The ladder in Yaakov’s dream was no ordinary ladder.
It was a ladder that rested on the ground but which stretched all the way up to the heavens. Angels ascended and descended upon its rungs. G-d appeared to Yaakov and pledged to protect him in all his future journeys. When awakening from this vision, Yaakov affirmed his pledge to serve G-d. Upon his return, Yaakov gave self-testimony how he had observed all 613 commandments in his sojourning with Lavan.
It is impossible to ignore the potent symbolism of the “ladder”.
Why the use of this symbol? Why its appearance before Yaakov on route to begetting the Jewish people?
The most outstanding feature of a ladder is its function as the vehicle of vertical movement.
In the context of Yaakov’s dream, where it spanned from the ground up to the skies, this ladder comes to define the relationship between G-d and man, between heaven and earth, and between the spiritual and physical worlds. It is also the key of how to elevate what is below and to simultaneously pull down what is above. It is the link between what is above and what is below.
That, in a nutshell, captures the mechanism of a mitzvah.
The Maharal (Chiddushei Aggados, Sotah 3b) remarks how mitzvah performance can itself be characterised as a “ladder”.
It is the 613 commandments of G-d on high that are executed by man on the earth below as originally given at Sinai. The word “Sinai” shares the same numerical value at Sulam, “ladder” (130). Moshe ascended the mountain to receive the divine Torah from G-d and brought it down to the Jewish people.
Mitzvah observance uplifts the Jew from his physical station and mundane existence. It guarantees man does not become too attached to his earthly body; that his physical needs are not perceived as being of paramount importance. He has an insatiable appetite for him to go above and beyond. It is the opportunity of how to relate to G-d and fulfil the aspirations of the soul to transcend his physical existence and to ascend on steps to go upwards.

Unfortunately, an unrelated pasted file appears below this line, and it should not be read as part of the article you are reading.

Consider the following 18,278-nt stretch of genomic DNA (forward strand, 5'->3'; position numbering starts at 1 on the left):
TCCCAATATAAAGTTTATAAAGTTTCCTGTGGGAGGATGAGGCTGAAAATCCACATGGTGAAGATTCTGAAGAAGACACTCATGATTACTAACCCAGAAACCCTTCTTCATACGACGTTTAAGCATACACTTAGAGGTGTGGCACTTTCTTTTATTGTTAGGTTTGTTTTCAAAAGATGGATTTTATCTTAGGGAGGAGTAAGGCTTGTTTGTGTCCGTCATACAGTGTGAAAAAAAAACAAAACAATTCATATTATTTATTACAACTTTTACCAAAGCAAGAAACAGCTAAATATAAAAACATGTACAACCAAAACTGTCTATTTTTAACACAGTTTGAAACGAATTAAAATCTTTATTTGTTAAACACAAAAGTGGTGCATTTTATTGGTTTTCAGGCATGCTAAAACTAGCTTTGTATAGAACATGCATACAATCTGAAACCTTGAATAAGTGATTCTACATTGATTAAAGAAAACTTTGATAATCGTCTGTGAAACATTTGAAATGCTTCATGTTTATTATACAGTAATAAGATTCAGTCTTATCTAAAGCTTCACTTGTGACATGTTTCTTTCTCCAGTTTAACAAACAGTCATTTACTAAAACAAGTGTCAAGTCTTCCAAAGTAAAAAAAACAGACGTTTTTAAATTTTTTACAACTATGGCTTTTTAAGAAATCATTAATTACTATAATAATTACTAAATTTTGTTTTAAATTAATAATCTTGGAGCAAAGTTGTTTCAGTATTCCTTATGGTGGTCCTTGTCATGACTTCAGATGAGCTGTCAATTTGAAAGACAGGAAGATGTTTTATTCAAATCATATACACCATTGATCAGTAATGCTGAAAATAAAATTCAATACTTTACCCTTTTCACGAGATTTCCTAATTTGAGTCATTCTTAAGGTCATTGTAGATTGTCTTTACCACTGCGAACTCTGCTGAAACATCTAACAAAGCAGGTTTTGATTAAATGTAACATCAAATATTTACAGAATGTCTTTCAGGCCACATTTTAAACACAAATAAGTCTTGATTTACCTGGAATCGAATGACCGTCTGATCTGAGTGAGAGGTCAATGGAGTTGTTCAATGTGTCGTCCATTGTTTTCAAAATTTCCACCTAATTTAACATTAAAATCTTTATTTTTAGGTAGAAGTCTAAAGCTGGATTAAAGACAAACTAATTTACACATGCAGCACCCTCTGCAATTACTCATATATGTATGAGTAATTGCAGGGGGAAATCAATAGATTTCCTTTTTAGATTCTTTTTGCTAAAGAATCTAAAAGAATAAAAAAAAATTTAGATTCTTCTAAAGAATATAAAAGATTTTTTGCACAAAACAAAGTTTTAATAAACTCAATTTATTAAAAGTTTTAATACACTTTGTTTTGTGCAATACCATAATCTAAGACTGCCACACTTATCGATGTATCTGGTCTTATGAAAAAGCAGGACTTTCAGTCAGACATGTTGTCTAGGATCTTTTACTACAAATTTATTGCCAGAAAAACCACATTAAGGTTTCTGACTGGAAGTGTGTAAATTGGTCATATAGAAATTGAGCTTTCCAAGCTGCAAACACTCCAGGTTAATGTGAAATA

A life of mitzvos means a spiritual journey to forever “climb the ladder”. It entails identifying with Torah whose roots are of the supernal world and his spiritual reward by reaching the celestial realm of the world-to- come.
The direction is which mitzvah observance is directed is: upwards. And the goal is to ascend higher and higher….
When overly involved in the demands of the physical body, a mitzvah has the remarkable, dynamic capacity like a “rope” to pull a person from the lowest pit and to raise him upwards (Maharal, Tiferes Yisrael Ch.4).
Our tradition teaches how every thought, word and action of a Jew here on Earth has the wondrous “ripple effect” to impact the worlds up above. Whatever occurs down here is, in fact, a reflection of the spiritual truth up there. But how can man, in his puny position, possibly control or shape what is above? The answer is because man is related to both of these worlds: his soul emanates in the pure, spiritual domain but amazingly descends all the way down until it enters and inhabits a body composed of a flesh and body. Thus, he is charged with the task in arranging the synthesis of upper and lower realms (Nefesh HaChaim 1:5)
What every nuance of mitzvah performance does is to “tug” the rope down here below. The awesome impact is that pulling the rope at the bottom resonates and vibrates all the way upwards into the heavenly worlds. This is alluded in the verse “The portion of G-d is His people; Yaakov is the measure (chevel) of his inheritance” (Devarim 32:9). The word chevel literally means “rope”. The exclusive portion of the Jew is the mitzvos that solidify his relationship with G-d. The Jew is in tune with his spiritual source and how his conduct on Earth intrinsically relates to Heaven.
This is synonymous with our ancestor Yaakov. His image may be engraved on the Heavenly Throne up there. His portion was the spiritual world-to-come; Eisav demanded control of this transient world. Nevertheless it is Yaakov who was actively involved in sanctifying every aspect of man’s existence down below so that it ascends upwards towards G-d.
This story of climbing ladders and tugging ropes continues in the mitzvah observance and in Yaakov’s legacy to the Jewish people. The course material is presented by Osher Chaim Levene, author of “Set in Stone: The Meaning of Mitzvah Observance” (Targum/Feldheim), a writer and educator in London.